Kitty Valentine, artist
Kitty Valentine invited me round to Worship St for tea on Saturday afternoon to visit her tiny apartment in the terrace designed by the pre-eminent Arts & Crafts’ architect Philip Webb in 1862. These buildings were conceived as living and working spaces, with a workshop in the basement, a shop on the ground floor and dwelling for the family on the floors above. Designed in a handsome neo-medieval style with modest proportions yet providing decent living conditions for the artisans, they represent an admirable social ideal – though, disappointingly, the terrace was later divided up into offices and now each floor is let out as a separate dwelling. Kitty’s flat occupies a space that was previously a shop and we enjoyed a lively conversation as we drank our tea upon the raised platform in front of the window, originally used to display items for sale.
Kitty was attracted to the building when she first saw a little picture on the letting agents’ website and, two years ago, she persuaded the sceptical landlord to let it to her when he was suspicious of artists, preferring City workers whom he believed were more responsible. A presumption that we hope he has revised in the light of recent events. It was an inspiring discovery for Kitty to learn of the noble origins of the building, once she had moved in, especially as was she studying screen-printing at the Working Men’s College in Camden, which had been founded by William Morris and where Dante Gabriel Rossetti taught.
Although history may have taken Philip Webb’s building away from its conception and purpose, in her part Kitty has brought it back to its origin as a creative space. Lining every corner of her flat with her wonderful market finds, clothes and artwork (all lovingly organised, arranged, displayed and cared for), Kitty has fashioned an exquisite bower. A nest woven by an ingenious magpie with a million glittery, flowery, feathery things to create the charismatic living space of a woman with with a rich self-confident imagination. I was spellbound by this secret feminine enclave at the base of the vast steel Broadgate Tower.
Kitty studied Fine Art at St Martins School of Art where, like so many talented artists of the younger generation, she came up against the stultifying hegemony of conceptualism. “They weren’t interested in your inspiration, because they thought you weren’t trying hard enough to be modern,” she revealed with a doleful grin. Adding derisively, “They even thought using colour was frivolous,” before looking me in the eye to declare light-heartedly, “but I am glad I stuck with painting because it has given me so much joy.”
There is a brave side to Kitty that is not at first apparent. She is her own woman, who through hard work and directed intelligence has found a way to support herself as an artist. She has won an independent life, making her work here in the living place that she has established. It is a room of her own, which even today can be elusive for many to achieve, but remains essential for anyone pursuing creative work, as a private imaginative space. Somewhere to discover who you are and work out what you are capable of.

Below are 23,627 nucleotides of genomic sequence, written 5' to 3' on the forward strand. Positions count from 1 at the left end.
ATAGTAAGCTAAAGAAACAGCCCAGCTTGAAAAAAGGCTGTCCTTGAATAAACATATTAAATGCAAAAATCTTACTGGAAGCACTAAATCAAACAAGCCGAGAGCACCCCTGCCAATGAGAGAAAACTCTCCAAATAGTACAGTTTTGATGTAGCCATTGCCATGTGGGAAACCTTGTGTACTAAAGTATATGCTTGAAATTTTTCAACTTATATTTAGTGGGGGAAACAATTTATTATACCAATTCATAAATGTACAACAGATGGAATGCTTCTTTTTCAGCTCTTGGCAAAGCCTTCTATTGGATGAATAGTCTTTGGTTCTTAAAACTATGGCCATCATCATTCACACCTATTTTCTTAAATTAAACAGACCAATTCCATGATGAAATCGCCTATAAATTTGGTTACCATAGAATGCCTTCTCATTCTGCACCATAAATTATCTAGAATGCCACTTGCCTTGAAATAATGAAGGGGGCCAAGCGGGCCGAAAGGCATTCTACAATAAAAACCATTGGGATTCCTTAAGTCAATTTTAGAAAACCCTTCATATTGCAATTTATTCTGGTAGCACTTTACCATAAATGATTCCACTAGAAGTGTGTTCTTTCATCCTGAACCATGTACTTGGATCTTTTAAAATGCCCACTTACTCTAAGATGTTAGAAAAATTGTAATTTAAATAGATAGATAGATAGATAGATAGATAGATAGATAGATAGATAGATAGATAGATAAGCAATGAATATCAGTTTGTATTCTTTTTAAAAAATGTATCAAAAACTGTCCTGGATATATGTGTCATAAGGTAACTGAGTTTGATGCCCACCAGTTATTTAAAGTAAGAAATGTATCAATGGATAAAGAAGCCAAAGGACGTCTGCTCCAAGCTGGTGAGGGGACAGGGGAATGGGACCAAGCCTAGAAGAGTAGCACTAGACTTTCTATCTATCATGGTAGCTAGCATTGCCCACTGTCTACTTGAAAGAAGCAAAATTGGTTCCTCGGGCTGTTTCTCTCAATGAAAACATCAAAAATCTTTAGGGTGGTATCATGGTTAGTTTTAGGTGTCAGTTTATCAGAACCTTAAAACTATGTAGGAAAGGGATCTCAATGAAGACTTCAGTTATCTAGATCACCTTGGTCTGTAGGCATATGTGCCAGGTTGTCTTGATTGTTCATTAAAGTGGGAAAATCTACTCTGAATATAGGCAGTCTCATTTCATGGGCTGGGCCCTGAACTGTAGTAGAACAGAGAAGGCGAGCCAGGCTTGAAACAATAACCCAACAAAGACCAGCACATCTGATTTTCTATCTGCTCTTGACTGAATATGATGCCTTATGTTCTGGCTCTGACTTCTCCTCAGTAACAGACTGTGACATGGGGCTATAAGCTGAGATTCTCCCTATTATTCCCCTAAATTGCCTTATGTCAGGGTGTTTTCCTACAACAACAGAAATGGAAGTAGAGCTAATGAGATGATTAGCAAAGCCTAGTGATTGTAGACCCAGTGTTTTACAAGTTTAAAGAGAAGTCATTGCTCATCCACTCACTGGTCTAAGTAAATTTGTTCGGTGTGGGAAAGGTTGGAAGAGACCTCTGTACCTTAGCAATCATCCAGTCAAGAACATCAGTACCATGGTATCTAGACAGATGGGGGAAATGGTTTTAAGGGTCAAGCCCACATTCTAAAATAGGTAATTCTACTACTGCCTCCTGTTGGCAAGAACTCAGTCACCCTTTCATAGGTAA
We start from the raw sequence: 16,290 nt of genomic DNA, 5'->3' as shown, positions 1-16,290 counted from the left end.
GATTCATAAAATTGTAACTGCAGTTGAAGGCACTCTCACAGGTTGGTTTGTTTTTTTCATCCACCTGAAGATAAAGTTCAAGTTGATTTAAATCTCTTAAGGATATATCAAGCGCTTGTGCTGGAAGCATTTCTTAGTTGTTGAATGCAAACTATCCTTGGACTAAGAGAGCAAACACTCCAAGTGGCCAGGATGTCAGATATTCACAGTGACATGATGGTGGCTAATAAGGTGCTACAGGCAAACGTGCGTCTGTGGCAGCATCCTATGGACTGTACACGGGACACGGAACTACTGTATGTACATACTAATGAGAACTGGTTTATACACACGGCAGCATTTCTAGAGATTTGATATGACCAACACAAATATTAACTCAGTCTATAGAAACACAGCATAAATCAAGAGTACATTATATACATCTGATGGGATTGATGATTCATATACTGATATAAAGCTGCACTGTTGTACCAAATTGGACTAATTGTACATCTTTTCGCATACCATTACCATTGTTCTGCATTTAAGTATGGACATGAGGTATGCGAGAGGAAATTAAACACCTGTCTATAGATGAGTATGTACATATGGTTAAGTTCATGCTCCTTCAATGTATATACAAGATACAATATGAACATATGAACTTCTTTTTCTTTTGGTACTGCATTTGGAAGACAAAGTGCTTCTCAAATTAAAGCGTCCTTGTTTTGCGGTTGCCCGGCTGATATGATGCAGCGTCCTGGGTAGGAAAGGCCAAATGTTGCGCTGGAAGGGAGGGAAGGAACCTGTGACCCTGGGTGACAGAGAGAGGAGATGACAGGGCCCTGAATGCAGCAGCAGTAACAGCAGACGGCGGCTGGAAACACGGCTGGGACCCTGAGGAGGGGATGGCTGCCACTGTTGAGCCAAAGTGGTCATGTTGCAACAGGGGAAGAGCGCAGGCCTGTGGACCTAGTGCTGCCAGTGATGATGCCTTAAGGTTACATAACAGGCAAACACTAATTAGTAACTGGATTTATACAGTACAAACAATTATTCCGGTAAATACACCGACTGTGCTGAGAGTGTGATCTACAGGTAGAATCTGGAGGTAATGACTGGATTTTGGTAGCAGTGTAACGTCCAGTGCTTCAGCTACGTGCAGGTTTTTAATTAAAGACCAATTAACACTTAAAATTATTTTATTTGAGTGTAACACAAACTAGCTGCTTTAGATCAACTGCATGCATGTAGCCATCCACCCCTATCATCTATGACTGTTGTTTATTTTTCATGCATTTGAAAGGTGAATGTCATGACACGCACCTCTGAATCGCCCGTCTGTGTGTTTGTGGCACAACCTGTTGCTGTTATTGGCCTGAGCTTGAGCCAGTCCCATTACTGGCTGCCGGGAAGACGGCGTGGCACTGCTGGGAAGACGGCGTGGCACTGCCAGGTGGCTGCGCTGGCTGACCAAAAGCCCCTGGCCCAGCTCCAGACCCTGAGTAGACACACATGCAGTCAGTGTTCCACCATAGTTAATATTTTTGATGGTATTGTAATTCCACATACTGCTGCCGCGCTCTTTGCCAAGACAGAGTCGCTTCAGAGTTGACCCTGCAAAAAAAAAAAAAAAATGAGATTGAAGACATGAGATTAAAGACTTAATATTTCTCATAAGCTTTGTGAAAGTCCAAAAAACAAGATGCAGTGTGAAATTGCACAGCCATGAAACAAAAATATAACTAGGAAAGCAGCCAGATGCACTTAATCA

Kitty showed me her recent work, a series of miniature paintings, embellishments upon nineteenth century portrait photographs, which she titles “Victorian Mischief”. Kitty’s work is an entirely personal and darkly humorous vision of the Victorians, in which prim and proper worthies and nobility, encased in their uniforms and corsets, acquire animal heads and skulls, with horns or antlers. It is a curious perspective, Lytton Strachey undermined in the spirit of Max Ernst’s collage novel “Une Semaine de Bonte”. But more than this, Kitty’s works are superb paintings, executed with the skill of a miniaturist and revealing an acute ability to express the paradoxes of the human personality. “I look at them and I know what animal they are going to be,” says Kitty describing her response on the discovery of new examples of these small unloved anonymous cabinet photos. Produced in millions by nineteenth century photographers, they were made in addition to the sitters’ prints as disposable advertising material.
I think Kitty’s work has a captivating poetry, proposing images of the hidden emotions and imaginative life of the unknown subjects, while also enriching their mystery by masking their faces with bizarre yet strangely appropriate replacements. And it is a measure of the power of her imagination that you cannot envisage these pictures anymore with mere human faces. This is serious work that explores the tensions and contradictions of our relationship with photography, and with the past, but it is the tenderness of these pieces that touches me most. In the strange world of contemporary art, it takes courage to be tender and, in my opinion, courage is Kitty Valentine’s defining quality.
You can see more of Kitty Valentine’s work by clicking on her name at the top of this story which will take you to her blog, where you may also click on her Etsy shop. Prints of the “Victorian Mischief” series are currently also available at the Two Magpies Emporium in the Tea Room Market in Brick Lane each weekend.
If you look closely at the nineteenth century engraving of Philip Webb’s building below you can see the niche where I photographed Kitty Valentine on Saturday.